Prior to returning to Parsus LLP, David served as an in-house intellectual property counsel for NBCUniversal, advising on technology and mergers and acquisitions for the various business units of the company.  He assisted the company’s corporate development teams in assessing acquisition targets and negotiated NDAs, vendor service agreements, software and hardware licenses, and trial agreements for experimental and prototype technology.  David was also one of the company’s primary resources on open source software-related matters.    


Before joining NBCUniversal, David co-founded and served as a Partner of Parsus LLP, worked as in-house counsel for start-ups, and was an associate at Winston & Strawn, where he represented clients in intellectual property matters including patent assessment and analysis, IP licenses, and various phases of patent and copyright infringement litigation.  At Winston, David also represented clients in general business and securities litigation concerning commercial disputes and business torts.

Kristen Lee

Kristen Lee is an English-Korean bilingual corporate associate attorney at Parsus LLP.  With a background in defending corporate clients in high stakes litigation, Kristen’s current practice is focused on commercial transactions and the various day-to-day legal needs of businesses of all sizes, including business formation, corporate governance, commercial contracts, and mergers and acquisitions.  

In her role at Parsus, Kristen has represented numerous public companies operating in the US including NHN and CJ. Her recent transactions include representing a group of foreign investors in a minority investment of a US software start-up and representing a Korean company acquiring a US digital media company.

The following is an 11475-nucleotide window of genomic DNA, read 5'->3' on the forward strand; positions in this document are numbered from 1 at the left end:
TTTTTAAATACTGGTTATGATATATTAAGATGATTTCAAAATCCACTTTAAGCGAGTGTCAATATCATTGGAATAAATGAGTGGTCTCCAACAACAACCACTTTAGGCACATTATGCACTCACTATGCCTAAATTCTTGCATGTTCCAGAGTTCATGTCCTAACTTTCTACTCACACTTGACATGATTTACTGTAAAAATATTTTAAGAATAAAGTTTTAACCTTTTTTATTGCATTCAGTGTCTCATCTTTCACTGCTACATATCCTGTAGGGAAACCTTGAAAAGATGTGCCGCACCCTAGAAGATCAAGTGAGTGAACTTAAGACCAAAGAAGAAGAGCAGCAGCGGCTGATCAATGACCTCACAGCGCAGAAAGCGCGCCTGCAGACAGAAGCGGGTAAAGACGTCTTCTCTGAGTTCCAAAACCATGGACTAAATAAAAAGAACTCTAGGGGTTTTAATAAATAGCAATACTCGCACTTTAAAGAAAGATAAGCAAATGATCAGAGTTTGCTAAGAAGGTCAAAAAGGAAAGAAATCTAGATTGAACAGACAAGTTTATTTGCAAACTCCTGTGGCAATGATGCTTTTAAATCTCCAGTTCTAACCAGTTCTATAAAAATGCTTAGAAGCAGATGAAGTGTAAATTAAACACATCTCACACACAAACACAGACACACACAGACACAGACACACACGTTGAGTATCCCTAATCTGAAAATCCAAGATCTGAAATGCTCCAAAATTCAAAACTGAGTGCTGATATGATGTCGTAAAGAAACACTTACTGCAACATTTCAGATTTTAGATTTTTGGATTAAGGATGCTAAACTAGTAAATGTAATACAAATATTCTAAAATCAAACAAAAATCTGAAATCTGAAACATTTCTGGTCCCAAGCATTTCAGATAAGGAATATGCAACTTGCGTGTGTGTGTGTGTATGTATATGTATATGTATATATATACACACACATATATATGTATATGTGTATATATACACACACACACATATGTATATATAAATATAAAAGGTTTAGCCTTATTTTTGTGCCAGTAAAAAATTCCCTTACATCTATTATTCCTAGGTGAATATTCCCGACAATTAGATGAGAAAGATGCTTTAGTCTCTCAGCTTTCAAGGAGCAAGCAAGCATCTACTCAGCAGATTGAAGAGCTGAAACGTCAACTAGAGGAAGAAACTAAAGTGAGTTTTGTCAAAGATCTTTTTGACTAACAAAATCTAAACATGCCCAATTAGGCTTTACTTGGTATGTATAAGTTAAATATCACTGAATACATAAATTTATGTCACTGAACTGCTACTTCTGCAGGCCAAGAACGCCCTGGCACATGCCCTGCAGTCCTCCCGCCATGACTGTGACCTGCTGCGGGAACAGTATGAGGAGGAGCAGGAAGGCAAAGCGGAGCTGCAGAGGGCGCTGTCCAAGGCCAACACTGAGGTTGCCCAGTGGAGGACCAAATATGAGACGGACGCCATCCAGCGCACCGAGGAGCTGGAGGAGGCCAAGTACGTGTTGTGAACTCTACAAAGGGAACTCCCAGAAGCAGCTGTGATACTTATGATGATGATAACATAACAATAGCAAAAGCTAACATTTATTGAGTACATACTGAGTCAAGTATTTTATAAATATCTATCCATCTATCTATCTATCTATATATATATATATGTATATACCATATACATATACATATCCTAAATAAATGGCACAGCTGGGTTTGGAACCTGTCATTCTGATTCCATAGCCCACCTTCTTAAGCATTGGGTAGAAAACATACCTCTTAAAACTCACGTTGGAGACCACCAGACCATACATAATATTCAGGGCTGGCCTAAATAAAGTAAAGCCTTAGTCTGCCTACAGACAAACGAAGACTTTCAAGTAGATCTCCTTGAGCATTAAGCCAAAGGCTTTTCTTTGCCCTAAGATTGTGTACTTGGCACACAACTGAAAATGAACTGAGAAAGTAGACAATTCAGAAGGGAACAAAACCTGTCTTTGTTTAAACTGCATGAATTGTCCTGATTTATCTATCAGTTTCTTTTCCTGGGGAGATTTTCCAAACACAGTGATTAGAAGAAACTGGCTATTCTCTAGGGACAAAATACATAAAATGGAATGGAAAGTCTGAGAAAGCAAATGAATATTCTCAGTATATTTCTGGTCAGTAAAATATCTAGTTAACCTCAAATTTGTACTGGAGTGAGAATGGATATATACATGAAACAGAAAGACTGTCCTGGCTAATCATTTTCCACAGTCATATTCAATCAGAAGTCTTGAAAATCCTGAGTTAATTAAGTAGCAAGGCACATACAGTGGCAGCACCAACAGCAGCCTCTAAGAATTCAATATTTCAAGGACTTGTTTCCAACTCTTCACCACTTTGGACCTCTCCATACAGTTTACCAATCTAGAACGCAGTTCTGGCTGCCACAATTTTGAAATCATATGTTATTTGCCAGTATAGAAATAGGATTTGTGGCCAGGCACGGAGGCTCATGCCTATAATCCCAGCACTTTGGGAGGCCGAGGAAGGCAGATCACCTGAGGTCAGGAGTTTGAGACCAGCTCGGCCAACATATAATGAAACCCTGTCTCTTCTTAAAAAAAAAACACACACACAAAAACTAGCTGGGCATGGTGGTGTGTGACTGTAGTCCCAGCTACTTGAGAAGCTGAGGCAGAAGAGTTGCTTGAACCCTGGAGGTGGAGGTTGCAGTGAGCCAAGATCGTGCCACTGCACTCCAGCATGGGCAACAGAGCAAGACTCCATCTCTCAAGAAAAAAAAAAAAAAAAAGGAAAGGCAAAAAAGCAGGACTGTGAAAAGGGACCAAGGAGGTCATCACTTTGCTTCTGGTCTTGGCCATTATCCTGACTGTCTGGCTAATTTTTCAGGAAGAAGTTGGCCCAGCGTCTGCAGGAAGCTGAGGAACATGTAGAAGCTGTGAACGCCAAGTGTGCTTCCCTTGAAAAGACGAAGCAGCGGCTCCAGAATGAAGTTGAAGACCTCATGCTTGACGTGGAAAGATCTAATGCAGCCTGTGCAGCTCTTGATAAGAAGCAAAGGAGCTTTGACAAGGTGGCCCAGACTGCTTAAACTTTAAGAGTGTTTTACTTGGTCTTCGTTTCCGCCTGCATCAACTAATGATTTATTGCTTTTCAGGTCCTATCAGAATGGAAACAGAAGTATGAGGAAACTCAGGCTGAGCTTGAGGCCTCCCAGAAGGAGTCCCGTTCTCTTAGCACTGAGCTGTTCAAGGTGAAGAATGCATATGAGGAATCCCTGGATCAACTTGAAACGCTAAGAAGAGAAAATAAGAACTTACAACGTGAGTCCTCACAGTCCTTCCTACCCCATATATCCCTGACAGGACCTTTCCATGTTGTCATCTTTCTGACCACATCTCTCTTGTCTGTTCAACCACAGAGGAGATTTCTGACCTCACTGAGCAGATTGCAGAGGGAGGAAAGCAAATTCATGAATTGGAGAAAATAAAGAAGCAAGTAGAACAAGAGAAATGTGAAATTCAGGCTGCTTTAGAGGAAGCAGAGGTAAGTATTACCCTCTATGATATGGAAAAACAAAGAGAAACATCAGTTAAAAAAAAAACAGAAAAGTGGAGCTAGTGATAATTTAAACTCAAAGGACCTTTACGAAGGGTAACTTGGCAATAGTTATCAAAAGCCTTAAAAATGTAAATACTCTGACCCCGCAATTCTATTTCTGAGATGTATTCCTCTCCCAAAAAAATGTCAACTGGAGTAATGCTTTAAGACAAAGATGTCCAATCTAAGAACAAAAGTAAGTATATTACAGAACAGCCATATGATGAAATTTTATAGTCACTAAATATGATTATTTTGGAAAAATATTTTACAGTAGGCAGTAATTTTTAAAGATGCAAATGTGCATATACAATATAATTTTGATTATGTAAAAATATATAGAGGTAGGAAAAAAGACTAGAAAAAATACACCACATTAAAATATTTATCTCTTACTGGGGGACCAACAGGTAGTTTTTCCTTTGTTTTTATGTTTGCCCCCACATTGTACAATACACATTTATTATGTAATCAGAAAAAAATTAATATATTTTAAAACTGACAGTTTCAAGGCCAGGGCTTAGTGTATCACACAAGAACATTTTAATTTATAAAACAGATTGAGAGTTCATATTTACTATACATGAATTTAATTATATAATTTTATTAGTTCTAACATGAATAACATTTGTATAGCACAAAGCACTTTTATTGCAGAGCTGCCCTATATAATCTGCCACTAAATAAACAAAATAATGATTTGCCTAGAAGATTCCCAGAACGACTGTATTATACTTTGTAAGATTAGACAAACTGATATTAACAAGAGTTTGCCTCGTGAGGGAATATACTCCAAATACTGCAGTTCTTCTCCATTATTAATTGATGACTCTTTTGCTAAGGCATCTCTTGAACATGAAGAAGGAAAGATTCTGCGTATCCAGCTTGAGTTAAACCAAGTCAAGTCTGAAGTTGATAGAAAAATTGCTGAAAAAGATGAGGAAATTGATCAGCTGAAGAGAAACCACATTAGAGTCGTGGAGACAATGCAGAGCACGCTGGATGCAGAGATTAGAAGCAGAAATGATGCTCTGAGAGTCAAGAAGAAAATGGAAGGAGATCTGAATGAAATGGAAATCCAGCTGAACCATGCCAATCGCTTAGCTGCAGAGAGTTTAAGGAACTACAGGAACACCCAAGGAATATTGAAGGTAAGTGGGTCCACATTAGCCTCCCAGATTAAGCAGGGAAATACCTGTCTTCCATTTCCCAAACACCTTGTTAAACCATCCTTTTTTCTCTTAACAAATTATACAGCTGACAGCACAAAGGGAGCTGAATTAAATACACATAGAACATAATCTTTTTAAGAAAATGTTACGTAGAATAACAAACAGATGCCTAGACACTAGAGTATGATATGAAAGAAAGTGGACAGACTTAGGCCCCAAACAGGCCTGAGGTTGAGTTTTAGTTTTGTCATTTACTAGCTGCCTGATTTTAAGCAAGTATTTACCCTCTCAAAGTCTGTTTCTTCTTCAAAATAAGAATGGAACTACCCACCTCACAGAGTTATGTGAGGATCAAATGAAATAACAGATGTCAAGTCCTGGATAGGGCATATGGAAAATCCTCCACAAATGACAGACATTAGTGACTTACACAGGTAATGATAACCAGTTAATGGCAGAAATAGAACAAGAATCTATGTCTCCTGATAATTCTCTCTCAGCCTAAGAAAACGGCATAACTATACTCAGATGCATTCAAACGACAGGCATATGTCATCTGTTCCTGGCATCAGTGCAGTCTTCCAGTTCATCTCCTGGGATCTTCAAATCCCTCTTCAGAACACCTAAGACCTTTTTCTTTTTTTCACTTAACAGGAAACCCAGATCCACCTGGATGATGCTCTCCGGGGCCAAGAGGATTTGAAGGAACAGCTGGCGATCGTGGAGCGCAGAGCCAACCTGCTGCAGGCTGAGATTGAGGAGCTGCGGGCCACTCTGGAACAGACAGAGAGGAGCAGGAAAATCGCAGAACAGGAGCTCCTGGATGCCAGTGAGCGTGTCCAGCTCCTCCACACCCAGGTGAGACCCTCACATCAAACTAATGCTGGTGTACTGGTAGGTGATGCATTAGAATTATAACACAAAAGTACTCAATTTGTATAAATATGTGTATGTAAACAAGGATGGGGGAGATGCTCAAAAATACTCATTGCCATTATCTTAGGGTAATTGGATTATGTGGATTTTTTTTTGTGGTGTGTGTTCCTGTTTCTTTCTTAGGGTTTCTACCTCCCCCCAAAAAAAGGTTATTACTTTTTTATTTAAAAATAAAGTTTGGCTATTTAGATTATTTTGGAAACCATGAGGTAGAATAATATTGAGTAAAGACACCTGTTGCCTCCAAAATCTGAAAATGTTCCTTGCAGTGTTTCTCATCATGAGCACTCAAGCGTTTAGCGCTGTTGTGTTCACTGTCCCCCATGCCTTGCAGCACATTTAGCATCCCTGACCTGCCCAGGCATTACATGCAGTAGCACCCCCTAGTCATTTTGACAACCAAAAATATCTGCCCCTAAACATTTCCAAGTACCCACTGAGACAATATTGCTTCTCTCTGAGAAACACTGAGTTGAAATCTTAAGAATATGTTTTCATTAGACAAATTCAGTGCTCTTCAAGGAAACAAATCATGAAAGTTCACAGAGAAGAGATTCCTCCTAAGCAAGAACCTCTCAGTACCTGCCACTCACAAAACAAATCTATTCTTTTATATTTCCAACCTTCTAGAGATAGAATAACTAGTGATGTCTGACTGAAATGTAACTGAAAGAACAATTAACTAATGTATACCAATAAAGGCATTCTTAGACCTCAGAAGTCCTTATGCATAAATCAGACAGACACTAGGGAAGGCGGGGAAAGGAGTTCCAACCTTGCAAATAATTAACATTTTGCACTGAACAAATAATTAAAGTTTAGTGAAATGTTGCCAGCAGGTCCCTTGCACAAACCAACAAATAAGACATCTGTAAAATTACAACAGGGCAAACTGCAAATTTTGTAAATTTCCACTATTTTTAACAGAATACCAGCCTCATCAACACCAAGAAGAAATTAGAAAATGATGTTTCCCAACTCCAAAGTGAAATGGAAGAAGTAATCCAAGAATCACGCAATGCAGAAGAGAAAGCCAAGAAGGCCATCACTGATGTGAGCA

Ju Y. Park, Esq.
Ju Park

Ju Park is the Managing and Co-Founding Partner of the Firm, and practices in the areas of mergers and acquisitions, corporate finance, corporate governance and general corporate transactions. She also has considerable experience working with companies as their offsite general counsel in providing practical and cost-effective solutions to their general day-to-day business legal matters.

In the area of securities, Ju has represented issuers and investment banks in initial public offerings, private placements of debt and equity securities, 144A securities offerings, foreign public offerings and private equity transactions. Ju’s experience spans a wide array of clients and industries, including individuals, start-ups and Fortune 500 companies with a presence in the food, cosmetics, sports, entertainment and media, real estate and e-commerce industries. Ju also has experience assisting NYSE and NASDAQ-listed companies with public reporting obligations and general corporate compliance matters.

In the area of mergers and acquisitions, Ju has represented both public and private companies on sell-side and buy-side transactions. Ju’s experience in mergers and acquisitions include complex, cross-border deals involving collaboration with foreign counsel in multiple countries.

Before co-founding Parsus, Ju was an attorney in the Hong Kong and Los Angeles offices of Latham & Watkins.